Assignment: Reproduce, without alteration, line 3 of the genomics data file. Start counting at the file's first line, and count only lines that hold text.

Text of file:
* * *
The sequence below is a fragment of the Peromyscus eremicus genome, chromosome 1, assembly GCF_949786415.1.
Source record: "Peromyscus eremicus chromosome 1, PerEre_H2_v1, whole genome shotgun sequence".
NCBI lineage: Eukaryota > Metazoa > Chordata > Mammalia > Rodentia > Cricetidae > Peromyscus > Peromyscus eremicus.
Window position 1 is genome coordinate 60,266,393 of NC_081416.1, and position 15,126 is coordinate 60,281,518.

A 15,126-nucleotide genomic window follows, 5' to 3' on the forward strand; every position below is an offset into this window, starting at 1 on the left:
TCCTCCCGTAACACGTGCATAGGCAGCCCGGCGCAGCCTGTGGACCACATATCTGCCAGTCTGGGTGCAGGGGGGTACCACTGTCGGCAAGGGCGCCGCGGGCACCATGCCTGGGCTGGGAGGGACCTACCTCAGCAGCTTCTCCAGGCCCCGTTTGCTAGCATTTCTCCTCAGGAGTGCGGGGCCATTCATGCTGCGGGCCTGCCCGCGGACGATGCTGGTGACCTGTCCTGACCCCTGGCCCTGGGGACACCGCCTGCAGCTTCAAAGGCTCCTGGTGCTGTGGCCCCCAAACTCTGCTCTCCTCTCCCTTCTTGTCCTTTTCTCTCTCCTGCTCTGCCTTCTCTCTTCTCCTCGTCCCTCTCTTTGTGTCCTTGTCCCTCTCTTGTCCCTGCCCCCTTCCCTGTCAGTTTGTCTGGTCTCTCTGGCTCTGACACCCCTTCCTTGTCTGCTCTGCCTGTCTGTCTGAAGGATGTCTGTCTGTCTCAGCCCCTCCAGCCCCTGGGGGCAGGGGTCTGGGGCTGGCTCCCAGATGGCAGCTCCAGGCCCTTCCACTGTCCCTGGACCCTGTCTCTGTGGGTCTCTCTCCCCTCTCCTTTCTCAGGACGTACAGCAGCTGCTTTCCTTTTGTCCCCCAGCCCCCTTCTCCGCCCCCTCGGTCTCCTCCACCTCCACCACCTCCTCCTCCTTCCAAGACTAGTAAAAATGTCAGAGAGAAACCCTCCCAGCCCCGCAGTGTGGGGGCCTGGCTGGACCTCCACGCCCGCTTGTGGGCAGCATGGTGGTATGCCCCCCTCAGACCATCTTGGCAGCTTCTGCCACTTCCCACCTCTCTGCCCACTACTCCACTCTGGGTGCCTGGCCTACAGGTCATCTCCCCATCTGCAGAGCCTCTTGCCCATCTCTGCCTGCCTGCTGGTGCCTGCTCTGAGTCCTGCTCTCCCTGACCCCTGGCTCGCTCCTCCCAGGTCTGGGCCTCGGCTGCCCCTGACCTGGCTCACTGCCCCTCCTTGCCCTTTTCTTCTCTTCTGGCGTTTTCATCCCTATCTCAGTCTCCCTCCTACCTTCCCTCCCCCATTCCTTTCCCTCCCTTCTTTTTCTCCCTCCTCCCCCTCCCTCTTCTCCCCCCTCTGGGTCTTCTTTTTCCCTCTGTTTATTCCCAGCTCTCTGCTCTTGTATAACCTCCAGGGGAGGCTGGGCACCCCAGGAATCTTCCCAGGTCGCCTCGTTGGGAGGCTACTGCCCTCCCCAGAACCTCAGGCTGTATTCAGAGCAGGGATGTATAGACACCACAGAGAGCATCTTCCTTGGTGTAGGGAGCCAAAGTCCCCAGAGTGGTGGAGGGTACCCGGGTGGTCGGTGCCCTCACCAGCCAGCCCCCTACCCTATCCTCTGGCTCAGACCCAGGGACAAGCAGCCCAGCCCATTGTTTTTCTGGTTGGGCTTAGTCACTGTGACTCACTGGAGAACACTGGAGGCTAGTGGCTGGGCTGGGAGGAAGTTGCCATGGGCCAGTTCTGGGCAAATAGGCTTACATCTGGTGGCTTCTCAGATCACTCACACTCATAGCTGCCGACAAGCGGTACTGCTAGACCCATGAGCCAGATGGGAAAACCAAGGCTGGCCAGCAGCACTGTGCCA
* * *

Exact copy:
NCBI lineage: Eukaryota > Metazoa > Chordata > Mammalia > Rodentia > Cricetidae > Peromyscus > Peromyscus eremicus.